“Look, this isn’t some – some ridiculous contest to see who gets to play mental musical chairs with me.  I chose to be here of my own free will, not because someone wanted to teach me something, but because I wanted to know.  Now I know.  And I’m grateful for it.”  And he was.  More than either Spock might ever be made aware of, he was grateful, even if for this one precious week of his life, to have known such unconditional acceptance.

But he couldn’t say that.  He got the feeling that if he did, those iron shackles might buckle more than just a little.  So instead he put the most smarmy, overbearing expression of smugness he had in his arsenal on his face, one he knew sent Bones right through the roof on any given occasion, and, to top it off, spread his hands in a hopeless gesture of comical befuddlement. 

Obviously, in the absence of the truth, a little bluffing and a lot of willful distraction was called for.  And he’d always had a great poker face.

“This is all getting a bit dramatic, don’t you agree?  I mean, I realize I’m a prize catch and that both of you are just dying to get your hands on me, but there’s no reason for drastic action here.  There’s enough of me to go around, isn’t there?  Share and share alike, you know!”  He shot them both a winning, slightly manic smile, saw two sets of eyes close in identical expressions of painful exasperation, and had to stifle a hysterical bleat of laughter.  This was ridiculous.  Just ridiculous.  He’d wake up tomorrow morning and it would all have been a dream.

His First opened his eyes long before the Ambassador.  “I apologize, Captain.  I should not have entered the deck without first – without alerting one of you.  I attempted to do so through the communications system; however, when no one responded, I became uneasy.  But my concern was obviously unfounded.  I regret having disturbed you.  I was – out of line.”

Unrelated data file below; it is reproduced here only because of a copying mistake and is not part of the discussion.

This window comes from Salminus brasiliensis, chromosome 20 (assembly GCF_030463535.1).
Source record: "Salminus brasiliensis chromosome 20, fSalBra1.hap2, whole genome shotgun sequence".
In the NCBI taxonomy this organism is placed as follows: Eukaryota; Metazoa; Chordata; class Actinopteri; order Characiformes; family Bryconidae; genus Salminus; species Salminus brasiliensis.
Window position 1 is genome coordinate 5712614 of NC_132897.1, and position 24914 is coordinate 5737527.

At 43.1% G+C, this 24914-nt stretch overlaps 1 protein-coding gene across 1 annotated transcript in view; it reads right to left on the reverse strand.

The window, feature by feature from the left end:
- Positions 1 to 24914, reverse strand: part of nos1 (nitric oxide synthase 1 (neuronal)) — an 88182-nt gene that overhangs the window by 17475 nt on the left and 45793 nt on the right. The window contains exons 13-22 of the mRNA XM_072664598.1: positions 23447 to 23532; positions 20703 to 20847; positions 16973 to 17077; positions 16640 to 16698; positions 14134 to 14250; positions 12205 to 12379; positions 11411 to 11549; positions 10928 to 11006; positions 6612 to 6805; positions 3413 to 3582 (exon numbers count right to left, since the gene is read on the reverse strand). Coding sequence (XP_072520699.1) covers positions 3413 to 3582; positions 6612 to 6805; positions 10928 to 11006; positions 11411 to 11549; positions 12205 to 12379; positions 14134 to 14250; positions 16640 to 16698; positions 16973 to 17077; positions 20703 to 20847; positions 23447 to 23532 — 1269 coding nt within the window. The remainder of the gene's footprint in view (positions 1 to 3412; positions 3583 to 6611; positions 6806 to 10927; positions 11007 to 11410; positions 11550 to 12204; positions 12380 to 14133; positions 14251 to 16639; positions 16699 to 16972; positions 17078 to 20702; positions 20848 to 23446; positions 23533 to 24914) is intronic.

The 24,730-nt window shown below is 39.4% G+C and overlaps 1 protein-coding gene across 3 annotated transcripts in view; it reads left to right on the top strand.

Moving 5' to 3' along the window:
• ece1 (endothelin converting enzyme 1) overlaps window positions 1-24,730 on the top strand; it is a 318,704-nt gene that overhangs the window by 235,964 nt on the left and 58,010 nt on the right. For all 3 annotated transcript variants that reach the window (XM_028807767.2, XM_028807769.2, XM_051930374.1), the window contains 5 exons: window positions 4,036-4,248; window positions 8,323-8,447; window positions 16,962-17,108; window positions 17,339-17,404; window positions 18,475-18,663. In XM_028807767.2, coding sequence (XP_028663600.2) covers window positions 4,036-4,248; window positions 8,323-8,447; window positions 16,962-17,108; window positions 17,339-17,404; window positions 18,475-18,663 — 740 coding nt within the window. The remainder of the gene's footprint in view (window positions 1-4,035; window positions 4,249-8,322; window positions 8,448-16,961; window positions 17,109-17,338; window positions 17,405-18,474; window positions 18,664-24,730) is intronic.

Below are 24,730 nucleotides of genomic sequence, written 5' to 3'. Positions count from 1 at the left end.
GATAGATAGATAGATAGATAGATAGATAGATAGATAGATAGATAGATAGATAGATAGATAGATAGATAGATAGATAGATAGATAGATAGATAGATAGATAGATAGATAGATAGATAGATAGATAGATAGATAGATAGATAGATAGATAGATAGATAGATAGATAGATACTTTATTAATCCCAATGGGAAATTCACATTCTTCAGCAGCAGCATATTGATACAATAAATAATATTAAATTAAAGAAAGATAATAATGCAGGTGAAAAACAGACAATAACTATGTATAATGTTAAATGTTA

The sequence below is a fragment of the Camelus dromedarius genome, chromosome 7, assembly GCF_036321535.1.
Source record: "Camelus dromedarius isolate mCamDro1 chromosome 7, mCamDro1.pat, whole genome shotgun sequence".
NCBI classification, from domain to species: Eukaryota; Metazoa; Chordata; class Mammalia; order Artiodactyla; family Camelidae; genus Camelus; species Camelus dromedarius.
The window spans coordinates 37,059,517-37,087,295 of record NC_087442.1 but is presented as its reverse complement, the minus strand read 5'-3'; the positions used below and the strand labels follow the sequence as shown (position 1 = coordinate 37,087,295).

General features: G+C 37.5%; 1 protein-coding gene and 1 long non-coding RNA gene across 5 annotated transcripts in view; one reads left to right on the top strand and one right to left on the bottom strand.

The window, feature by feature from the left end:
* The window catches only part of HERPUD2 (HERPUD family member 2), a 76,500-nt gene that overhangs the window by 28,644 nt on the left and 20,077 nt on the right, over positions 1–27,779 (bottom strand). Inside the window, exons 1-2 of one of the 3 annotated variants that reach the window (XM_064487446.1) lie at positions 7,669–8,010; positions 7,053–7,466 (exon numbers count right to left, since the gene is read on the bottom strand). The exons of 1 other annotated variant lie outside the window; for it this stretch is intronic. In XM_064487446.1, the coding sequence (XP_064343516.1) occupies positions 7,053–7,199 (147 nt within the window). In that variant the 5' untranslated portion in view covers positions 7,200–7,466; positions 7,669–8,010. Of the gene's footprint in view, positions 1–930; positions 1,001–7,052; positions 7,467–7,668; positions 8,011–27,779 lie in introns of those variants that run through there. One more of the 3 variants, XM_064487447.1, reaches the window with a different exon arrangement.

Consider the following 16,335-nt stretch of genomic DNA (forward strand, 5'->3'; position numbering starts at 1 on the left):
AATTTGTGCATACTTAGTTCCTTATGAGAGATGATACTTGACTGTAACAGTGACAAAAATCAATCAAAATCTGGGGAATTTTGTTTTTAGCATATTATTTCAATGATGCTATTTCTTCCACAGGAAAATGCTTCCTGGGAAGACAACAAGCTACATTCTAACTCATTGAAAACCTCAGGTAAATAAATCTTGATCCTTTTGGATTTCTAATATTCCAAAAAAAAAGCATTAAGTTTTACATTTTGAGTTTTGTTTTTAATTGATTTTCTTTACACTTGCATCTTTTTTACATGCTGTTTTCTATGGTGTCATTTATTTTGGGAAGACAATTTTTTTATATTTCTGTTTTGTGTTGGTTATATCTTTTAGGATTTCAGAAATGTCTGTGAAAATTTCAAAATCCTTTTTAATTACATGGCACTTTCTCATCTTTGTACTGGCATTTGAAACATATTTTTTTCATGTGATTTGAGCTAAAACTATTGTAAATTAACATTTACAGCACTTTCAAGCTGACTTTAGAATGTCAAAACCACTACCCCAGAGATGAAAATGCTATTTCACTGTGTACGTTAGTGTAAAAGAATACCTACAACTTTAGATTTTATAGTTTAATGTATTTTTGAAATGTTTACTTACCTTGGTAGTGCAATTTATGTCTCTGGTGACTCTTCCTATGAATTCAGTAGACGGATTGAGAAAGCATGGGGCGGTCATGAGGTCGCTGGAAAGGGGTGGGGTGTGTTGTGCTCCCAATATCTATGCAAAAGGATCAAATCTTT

“Ah Spock, don’t let anyone ever tell you that falling for the famous Kirk charm is in any way out of line.”  Far from being reassured, this only seemed to further agitate the Vulcan.  Jim watched, in elevated unease, as he took a step backwards as though his captain had just dealt him a debilitating blow.

Sorry Spock, it’s that foot to mouth thing; it gets me every time…

Spock seemed to pull some semblance of control back around his person.  “Please ignore my interruption, Captain.  I had no right to – I will leave you to – Goodnight.”

And before Jim could say anything at all – tell him he was joking, say he was sorry for putting that look of helpless anger on his face, remind him that a ‘do not disturb’ wasn’t written in ‘fleet regs. anywhere – the younger man was gone, out the door and into the corridor, faster than Jim could ever recall seeing another person move.

As the door slid shut behind Spock, Jim turned to regard the older Vulcan seated calmly across from him.  Though nothing would have suggested it in the still demeanor turned toward him, Jim had a very clear impression of a feeling of deep-seated satisfaction.  Something, some realization, clicked into place.

“You did that to him on purpose,” he accused, not as sure as his voice sounded, but willing to bet money on it with his intuition tingling at him so strongly.  He’d long ago discovered that one of the quickest ways to finding answers was to make up his own, thereby forcing other people to defend their positions to prove him wrong.

“If by that you mean I deliberately chose this venue to conduct our conversation in, you would be correct.  But our two timelines are divergent now, Jim.  Surely you cannot think I could possibly predict his coming here.”  The eyes, though solemn, positively laughed at him.

“You can predict his behavior based on familiarity with your own.”

The regal head tilted in an acknowledgement, and the silent laughter didn’t dim.  “Perhaps.”  Jim wondered at his being able to see through the man so clearly.  He wondered if touching the other’s mind twice in so short a period had somehow conveyed a familiarity he’d previously lacked.  He wished it had conveyed more than just familiarity, because he found there was still something here that he was completely in the dark about, and he didn’t like it at all.

“I don’t understand you,” he said, feeling his irritation at the Ambassador’s continued meddling rising up unexpectedly.  “You’ve been banking on this from the start, throwing us together in as many ways as you possibly can, trying to – what?  Stir up his emotions?  Undermine his ability to control?  That seems cruel, and I wouldn’t have expected it of you.  I don’t get what you’re hoping to gain from this.”